Balance is one of the least-discussed principles of good composition, but it is perhaps the most important. Photographers, consciously or not, make an important decision for every image: should the composition be balanced or imbalanced? To some degree, every photograph in existence has elements of both balance and imbalance, which makes this topic crucial for photographers looking to improve the strength of their images at the most fundamental level.
This article is the second part of a weekly critique section at Photography Life, where one or more of us will provide feedback and tips for reader-submitted photos. All of the images we feature come from the photo critique forum, and each one stands out to us in its own right. This week, I will be sharing my thoughts on two recent submissions to the photo critique forum: “As the Day Ends” by Jani Dharmesh, and “European Green Woodpecker” by Dusan Vainer.
In my recent essay on visualization, I discussed the historical and modern day significance of this concept in photography as well as the role that a composition card serves in bridging the vision in the mind to its tangible realization into an image. In this follow-up essay, I will discuss the interplay of other critical aspects of visualization that accompany, if not transcend, the tangible aspects.
I’ll admit it — I was a bit late to the party. While everyone else has been enjoying the brand new D750 and D810, I have been happily stuck with my aging D7000.
Being a student, I am on a student budget. This means that I buy used technology, and I buy old technology. I have nothing against this, though, since older DSLRs are truly dependable machines, and they still are capable of producing wonderful images. Over the course of two years, I have taken 50,000 photos with my D7000, and it doesn’t look a click over 10,000.
Long exposure photography can produce stunning photos. Nighttime shots can bring out unexpected detail and create amazing light effects. Daytime long exposure can create images with haunting moods and ethereal imagery. None of this is actually hard to achieve, but it does take a little thought and preparation. Here are some tips to ease you into long exposure photography.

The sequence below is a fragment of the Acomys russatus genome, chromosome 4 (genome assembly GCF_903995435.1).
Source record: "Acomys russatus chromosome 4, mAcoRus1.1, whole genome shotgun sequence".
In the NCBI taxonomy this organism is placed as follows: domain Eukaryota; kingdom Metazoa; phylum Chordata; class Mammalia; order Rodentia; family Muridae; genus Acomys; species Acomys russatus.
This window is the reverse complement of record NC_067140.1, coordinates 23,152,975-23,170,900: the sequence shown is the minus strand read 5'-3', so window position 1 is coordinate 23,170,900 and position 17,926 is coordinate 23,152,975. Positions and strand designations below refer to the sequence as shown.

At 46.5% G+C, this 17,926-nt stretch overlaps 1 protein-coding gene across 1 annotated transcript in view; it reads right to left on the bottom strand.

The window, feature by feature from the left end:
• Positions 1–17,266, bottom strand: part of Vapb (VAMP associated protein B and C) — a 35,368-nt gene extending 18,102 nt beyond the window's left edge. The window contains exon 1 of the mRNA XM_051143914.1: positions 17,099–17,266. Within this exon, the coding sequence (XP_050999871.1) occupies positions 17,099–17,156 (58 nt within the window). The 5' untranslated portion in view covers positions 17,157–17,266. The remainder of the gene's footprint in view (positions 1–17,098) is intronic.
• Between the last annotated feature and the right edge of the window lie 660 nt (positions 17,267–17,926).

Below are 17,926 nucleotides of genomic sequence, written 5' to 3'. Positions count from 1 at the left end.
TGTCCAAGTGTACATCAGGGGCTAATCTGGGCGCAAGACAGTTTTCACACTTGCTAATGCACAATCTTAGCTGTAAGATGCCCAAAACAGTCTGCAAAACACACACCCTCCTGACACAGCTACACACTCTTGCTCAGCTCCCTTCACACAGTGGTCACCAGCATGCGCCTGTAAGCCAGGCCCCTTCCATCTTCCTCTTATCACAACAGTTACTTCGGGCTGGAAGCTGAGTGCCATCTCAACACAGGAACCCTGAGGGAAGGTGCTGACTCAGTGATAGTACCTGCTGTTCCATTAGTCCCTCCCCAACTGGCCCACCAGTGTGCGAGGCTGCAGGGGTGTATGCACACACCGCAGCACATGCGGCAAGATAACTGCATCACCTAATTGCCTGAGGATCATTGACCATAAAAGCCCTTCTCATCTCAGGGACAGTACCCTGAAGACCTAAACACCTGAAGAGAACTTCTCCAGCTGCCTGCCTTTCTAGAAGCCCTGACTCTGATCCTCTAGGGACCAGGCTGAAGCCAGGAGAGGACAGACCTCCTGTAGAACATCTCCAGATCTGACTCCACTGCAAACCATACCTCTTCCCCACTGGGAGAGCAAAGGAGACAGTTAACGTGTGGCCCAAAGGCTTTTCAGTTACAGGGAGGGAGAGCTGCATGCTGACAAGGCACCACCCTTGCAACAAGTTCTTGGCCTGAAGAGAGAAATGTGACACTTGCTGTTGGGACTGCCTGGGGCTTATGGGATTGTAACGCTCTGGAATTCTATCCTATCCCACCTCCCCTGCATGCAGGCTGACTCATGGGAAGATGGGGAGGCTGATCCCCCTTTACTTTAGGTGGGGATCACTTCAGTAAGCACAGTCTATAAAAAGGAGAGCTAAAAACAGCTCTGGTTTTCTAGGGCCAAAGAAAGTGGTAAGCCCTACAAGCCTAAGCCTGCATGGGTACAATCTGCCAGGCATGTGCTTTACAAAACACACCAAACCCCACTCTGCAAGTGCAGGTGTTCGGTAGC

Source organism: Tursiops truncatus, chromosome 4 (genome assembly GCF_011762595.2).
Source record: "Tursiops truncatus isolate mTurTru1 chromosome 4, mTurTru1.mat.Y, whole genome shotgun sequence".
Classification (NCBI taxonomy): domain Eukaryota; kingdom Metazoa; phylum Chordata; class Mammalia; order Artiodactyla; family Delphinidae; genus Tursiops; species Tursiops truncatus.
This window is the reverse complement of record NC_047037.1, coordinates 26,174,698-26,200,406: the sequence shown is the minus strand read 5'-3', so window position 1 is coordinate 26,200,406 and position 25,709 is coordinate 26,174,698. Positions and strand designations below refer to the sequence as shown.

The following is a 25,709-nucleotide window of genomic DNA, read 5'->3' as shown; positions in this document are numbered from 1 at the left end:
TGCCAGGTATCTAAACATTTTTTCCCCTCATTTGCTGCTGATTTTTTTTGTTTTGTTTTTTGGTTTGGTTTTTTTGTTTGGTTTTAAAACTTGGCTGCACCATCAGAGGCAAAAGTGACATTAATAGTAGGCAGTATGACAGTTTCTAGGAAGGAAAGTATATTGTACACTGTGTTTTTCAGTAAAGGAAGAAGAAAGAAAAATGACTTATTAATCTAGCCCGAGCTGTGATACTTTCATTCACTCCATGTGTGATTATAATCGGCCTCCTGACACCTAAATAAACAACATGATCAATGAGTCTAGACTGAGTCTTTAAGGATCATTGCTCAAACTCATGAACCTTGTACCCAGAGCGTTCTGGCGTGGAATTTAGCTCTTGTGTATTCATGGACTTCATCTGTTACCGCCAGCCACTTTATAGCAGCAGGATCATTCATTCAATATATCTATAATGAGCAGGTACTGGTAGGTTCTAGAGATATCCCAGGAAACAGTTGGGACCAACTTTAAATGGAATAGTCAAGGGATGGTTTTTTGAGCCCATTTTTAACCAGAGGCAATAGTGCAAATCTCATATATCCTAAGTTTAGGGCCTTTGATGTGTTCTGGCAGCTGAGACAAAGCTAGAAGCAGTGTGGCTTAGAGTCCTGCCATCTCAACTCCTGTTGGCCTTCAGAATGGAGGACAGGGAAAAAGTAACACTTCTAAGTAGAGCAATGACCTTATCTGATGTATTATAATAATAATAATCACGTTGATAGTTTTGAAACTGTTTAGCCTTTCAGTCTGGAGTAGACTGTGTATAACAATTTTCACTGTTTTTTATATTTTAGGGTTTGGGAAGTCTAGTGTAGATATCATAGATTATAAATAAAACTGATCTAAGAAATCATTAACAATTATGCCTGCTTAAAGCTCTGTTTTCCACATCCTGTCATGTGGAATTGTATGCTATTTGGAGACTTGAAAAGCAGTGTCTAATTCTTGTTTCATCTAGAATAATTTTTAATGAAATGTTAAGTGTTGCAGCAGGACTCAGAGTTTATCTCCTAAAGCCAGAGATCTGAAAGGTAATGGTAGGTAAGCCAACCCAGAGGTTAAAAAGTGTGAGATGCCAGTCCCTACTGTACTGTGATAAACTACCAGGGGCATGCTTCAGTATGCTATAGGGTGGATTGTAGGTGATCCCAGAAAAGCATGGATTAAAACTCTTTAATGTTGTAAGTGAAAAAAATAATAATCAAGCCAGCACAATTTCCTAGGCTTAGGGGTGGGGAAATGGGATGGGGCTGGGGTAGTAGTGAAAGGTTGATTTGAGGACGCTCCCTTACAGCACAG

Sometimes we can get so caught up in the technical aspects of our gear that we forget that the most important things are the images we capture regardless of the gear we are using. Those images help to enshrine memories. They could be of family and friends, pets, events, or places that we have visited.
A Panasonic FZ28 super-zoom would never be considered as anything much more than a point-and-shoot camera by most folks. After all, its 10Mp sensor is a miniscule 1/2.33″ (6.08×4.56mm), with uninspiring dynamic range and colour depth, and very poor low light performance. But in my mind it will always be one of my favourite cameras because of the memories that it allowed me to capture. Like a sightseeing trip to Arizona and southeastern Utah.
Antarctica…. a place I never thought I would visit. A place on the bottom side of Earth where few people go. Most of my friends, when they learned I would be taking this trip, asked: “why Antarctica? What’s to see besides penguins, seals and ice?” For me and most photography friends of mine, Antarctica is on our bucket list. Not just for the photographic opportunities, but for the natural beauty all around that cannot be described by any word other than awesome. My partner in this adventure was my 34 year old, world traveler daughter. We are both amateur photographers, me more amateur than her. This was an extraordinary father-daughter bonding trip.
When one thinks of landscape photography, one more often than not imagines dramatic, sweeping grand landscape scenes, which are almost exclusively taken with ultra wide-angle lenses. While these scenes can be quite stunning (and beautiful… and a lot of fun to shoot!), it is nice to make use of the drastically different perspective afforded by a telephoto lens. A telephoto lens, as you may know, is used to capture frame-filling images of faraway subject matter. This is because it has a much narrower angle of view than a wide-angle lens. While a wide-angle lens exaggerates differences in both the size of and the distance between near and far objects, a telephoto lens effectively reduces those differences. This means that a telephoto lens causes a close object to appear more similar in size relative to a further away object, even if the closer object would actually appear larger in person, and it means that a telephoto lens can cause the apparent distance between near and far objects to appear smaller, which creates a nice compression effect.
About a week ago, my inbox started filling up with new forum topic notifications. A day later, Nasim contacted me stating the exact same thing with a hint of fear in his voice – that, our dear readers, was how we experienced your reaction to the introduction of a new mini-project here on Photography Life. That slight shock me and my friend felt after seeing how enthusiastically the idea was received is of the good sort. All the work that’s been submitted is a compliment to us, and also an emphasis on just how much of a commitment Weekly Critique really is. What have we gotten ourselves into!
It was no easy task, choosing the images for this week’s article. As I said, though, these decisions were very subjective and in no way showcase what we believe to be “good” or “bad” work. With that in mind, let’s take a closer look at photographs submitted by Rick Keller, Levi Obarr and Betty.
When I submitted my photos of Acadia National Park as a guest submission on Photography Life, I was amazed at the response, especially on the fact that the majority of photos were shot using a Nikon F100 with Fuji Velvia 50. Nasim contacted me to do an article on film considerations for landscape photography as a follow up. So this is my stab at it.